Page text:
1394b FW800 = FireWire 800 port rated at up to 80MB/s
SATA = SATA port rated at up to 150MB/s
SATA2 = SATA II port rated at up to 300MB/s

chlady
05-08-2008, 08:05 PM
SATA I are the seagate drives I was looking at as they are only $75. So what is a good pci 2 port SATA card that is reasonably priced ? And is there big difference in performance between different brand SATA controller cards as they seem to vary quite a bit in price?

A.Leung
05-08-2008, 08:19 PM
Oh I've seen Belkin Serial ATA PCI Cards for like between $35.00 - $65.00. It offers a data throughput rate of up to 150 MBps. Not a bad solution for connecting up to two, large-capacity serial ATA hard drives.

http://www.techforless.com/cgi-bin/tech4less/F5U198V?mv_pc=nextag

V o n h ö g e n
05-08-2008, 08:19 PM
Which SATA? I ? II? The chart should help you make that desicion.
(...)
SATA = SATA port rated at up to 150MB/s
SATA2 = SATA II port rated at up to 300MB/s

Why SATA II? Sorry, but that 300MB/s number is just theoretical. The SATA II throughput rate exceeds the transfer rate of all HDDs available today, including the fastest Solid State Disks! The actual HDD data transfer rate is limited to the so-called 'sustainable' data rate of your HDD, which is around 115MB/s at best. This is well below the throughput limit of SATA I. Even more shockingly, perhaps: it is still within the boundaries of the old PATA/133 specs!

By the way, there is no such thing as SATA II-only drives, since all SATA HDD will work just fine with SATA I.

The only reason I can think of for using SATA II would be the burst rate of the new Western Digital Velociraptor which, at 247 MB/s, truely exceeds the SATA I/150 specification. However, such a burst rate would only help to reduce the access time of the drive. It won't improve the (non-burst) throughput, which is still less than 150 Mb/s. :o

- Jerome Vonhögen

A.Leung
05-08-2008, 08:25 PM
Why SATA II? Sorry, but that 300MB/s number is just theoretical. The SATA II throughput rate exceeds the transfer rate of all HDDs available today, including the fastest Solid State Disks! The actual HDD data transfer rate is limited to the so-called 'sustainable' data rate of your HDD, which is around 115MB/s at best. This is well below the throughput limit of SATA I. Even more shockingly, perhaps: it is still within the boundaries of the old PATA/133 specs!

By the way, there is no such thing as SATA II-only drives, since all SATA HDD will work just fine with SATA I.

The only reason I can think of for using SATA II would be the burst rate of the new Western Digital Velociraptor which, at 247 MB/s, truely exceeds the SATA I/150 specification. However, such a burst rate would only help to reduce the access time of the drive. It won't improve the (non-burst) throughput, which is still less than 150 Mb/s. :o

- Jerome Vonhögen

It's up to individual results. I was much happier with my samlpe libraries on SATA Velociraptor drives than anything I've had with f/w 4 or 800 and well - I wouldnt even consider USB. But then thats just me. To each his own. Your mileage may vary.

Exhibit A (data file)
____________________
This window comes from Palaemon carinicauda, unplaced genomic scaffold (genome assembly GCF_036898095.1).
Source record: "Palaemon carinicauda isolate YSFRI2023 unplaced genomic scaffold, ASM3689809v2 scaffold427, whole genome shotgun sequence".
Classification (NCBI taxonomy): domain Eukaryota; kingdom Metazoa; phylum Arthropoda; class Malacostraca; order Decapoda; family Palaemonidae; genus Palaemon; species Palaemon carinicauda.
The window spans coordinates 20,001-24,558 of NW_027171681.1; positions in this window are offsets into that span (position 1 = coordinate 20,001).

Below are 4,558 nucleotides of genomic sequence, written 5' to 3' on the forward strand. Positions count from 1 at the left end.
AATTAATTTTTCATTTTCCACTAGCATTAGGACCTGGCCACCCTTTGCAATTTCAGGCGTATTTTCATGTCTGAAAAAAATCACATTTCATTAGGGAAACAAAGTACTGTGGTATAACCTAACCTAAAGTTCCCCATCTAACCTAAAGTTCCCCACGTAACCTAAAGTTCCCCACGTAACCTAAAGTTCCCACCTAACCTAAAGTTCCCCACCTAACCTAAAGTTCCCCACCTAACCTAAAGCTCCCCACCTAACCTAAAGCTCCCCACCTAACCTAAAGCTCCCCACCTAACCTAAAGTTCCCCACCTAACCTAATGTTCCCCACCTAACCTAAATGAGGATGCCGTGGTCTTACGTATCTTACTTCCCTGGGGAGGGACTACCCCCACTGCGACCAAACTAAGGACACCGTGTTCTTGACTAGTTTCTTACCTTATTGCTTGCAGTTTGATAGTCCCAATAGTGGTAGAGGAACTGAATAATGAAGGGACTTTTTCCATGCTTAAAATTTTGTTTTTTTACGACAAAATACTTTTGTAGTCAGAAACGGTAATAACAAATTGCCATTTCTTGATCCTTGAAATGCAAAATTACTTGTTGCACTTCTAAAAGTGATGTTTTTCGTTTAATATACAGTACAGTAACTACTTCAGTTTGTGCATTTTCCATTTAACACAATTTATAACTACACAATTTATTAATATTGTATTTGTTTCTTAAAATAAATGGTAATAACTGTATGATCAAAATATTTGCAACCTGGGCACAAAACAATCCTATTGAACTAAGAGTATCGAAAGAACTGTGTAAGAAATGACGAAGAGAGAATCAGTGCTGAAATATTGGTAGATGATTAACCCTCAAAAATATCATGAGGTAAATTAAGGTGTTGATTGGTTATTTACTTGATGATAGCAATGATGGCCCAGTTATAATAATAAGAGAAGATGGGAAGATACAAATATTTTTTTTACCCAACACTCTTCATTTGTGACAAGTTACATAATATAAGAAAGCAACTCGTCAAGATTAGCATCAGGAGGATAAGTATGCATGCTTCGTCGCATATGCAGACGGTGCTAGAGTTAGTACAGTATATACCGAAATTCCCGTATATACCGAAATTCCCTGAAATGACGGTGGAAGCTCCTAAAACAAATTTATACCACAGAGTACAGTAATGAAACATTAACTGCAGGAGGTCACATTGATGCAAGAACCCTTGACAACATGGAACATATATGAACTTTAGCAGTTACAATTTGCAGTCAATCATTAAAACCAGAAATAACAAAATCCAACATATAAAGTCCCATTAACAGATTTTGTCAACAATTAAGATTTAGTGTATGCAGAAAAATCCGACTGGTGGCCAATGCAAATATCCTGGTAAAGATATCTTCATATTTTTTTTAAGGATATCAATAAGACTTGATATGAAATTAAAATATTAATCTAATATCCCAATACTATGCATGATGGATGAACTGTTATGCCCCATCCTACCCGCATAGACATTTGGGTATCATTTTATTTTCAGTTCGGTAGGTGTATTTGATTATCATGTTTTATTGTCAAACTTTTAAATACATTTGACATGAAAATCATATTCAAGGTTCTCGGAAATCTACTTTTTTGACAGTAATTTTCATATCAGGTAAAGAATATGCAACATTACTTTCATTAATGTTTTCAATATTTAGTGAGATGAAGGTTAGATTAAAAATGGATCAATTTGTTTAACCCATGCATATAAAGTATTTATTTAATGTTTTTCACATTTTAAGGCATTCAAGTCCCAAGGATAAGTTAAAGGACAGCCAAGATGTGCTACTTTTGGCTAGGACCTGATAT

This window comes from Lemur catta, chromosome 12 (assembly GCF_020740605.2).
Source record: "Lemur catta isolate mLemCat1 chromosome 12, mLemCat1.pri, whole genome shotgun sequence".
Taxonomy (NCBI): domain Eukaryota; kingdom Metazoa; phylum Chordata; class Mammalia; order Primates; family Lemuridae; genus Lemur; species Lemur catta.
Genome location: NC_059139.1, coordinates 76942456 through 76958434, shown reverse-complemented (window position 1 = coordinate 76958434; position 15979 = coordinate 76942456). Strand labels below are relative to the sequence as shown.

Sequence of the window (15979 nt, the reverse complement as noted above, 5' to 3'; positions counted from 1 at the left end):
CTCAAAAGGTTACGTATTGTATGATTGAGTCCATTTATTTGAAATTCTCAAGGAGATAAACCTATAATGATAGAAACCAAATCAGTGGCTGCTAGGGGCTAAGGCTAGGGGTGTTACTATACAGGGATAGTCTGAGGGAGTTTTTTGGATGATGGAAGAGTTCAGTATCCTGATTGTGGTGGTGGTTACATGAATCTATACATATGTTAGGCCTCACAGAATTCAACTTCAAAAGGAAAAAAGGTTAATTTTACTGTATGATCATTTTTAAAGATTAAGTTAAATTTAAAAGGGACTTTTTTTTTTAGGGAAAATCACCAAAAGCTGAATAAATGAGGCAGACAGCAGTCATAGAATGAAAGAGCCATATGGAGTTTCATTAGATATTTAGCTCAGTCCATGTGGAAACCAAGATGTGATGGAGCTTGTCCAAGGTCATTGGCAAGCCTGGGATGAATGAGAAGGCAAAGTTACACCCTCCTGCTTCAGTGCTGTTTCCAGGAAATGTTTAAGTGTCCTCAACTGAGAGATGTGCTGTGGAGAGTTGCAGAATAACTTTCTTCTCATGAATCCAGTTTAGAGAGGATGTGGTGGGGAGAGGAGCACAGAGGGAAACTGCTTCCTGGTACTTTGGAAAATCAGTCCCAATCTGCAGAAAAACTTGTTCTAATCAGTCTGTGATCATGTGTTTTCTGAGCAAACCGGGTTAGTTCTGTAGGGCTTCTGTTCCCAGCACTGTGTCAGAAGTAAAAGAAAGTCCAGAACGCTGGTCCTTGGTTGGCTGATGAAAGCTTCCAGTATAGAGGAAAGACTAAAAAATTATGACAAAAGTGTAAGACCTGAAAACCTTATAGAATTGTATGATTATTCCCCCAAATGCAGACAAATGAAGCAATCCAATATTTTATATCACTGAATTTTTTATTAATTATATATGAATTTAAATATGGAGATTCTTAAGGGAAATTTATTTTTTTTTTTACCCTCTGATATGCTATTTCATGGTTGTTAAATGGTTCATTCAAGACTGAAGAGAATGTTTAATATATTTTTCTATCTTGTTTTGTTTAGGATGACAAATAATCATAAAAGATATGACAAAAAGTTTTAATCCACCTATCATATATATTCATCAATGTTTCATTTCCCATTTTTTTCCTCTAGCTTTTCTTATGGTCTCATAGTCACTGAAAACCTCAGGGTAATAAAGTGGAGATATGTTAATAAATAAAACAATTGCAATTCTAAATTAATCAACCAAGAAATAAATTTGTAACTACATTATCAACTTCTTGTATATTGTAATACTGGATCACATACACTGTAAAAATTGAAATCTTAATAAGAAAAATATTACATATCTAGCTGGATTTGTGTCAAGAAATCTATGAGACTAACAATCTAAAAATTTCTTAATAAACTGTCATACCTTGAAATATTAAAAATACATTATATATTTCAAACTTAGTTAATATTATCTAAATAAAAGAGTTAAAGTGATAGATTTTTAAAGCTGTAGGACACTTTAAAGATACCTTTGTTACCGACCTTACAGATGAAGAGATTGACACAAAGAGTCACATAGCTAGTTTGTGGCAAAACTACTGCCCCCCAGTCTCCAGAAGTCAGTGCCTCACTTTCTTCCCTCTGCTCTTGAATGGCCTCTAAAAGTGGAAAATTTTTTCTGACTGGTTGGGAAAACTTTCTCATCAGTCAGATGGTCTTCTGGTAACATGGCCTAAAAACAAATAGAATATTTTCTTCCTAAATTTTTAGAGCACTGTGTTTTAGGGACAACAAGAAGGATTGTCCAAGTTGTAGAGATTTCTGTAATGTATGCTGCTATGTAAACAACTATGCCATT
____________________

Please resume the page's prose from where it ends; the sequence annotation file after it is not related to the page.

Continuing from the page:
V o n h ö g e n
05-08-2008, 08:34 PM
I was much happier with my samlpe libraries on SATA Velociraptor drives than anything I've had


I'm impressed that you managed to get the new 300Gb Velociraptor so fast! I'm afraid I will have to wait a few more weeks before my order can be processed. I still haven't seen one in Europe, despite the official worldwide presentation of the drive. :(

- Jerome Vonhögen

charles
05-09-2008, 05:24 AM
Just wondering--Do the 4 internal SATA hard drive slots on the Mac Pro all share a bus, or are they independent?

Could make a difference in comparing performance w/internal drives
vs. PCI SATA card connected to external SATA drives in an enclosure.

Thanks,
Charles

chlady
05-09-2008, 07:27 AM
Thanks Allan for the info. I should have also stated I'm getting a dual external enclosure since I'll keep the 2 drives that I already have in my Dual G5 so will need a card with external ports.


Craig

Kostas
05-09-2008, 10:10 AM
Why SATA II? Sorry, but that 300MB/s number is just theoretical. The SATA II throughput rate exceeds the transfer rate of all HDDs available today, including the fastest Solid State Disks! The actual HDD data transfer rate is limited to the so-called 'sustainable' data rate of your HDD, which is around 115MB/s at best. This is well below the throughput limit of SATA I. Even more shockingly, perhaps: it is still within the boundaries of the old PATA/133 specs!

By the way, there is no such thing as SATA II-only drives, since all SATA HDD will work just fine with SATA I.

The only reason I can think of for using SATA II would be the burst rate of the new Western Digital Velociraptor which, at 247 MB/s, truely exceeds the SATA I/150 specification. However, such a burst rate would only help to reduce the access time of the drive. It won't improve the (non-burst) throughput, which is still less than 150 Mb/s. :o

- Jerome Vonhögen

This is quite helpful post you know, I was thinking to buy a glyph 50q with SATA I connection which sounds a bit old in comparison to SATA II but now I think it's not so bad (if you're right of course :)) i don't like to buy something that can cause hiccup and such to my system (aka hoketus!!)

-Kostas

V o n h ö g e n
05-10-2008, 06:36 PM
This is quite helpful post you know, I was thinking to buy a glyph 50q with SATA I connection which sounds a bit old in comparison to SATA II but now I think it's not so bad (if you're right of course :))

Trust me... :cool:

By the way, I believe the Glyph is not a regular SATA drive, but a quad interface drive consisting of several linked Seagate drives, isn't it? It looks nice, but I wonder if you have ever considered buying the new WD Velociraptor. The access time of that drive can only be beaten by SSD's. The access time of the glyph 50q is just avarage, I'm afraid.

(...) something that can cause hiccup and such to my system (aka hoketus!!)

:)

- Jerome Vonhögen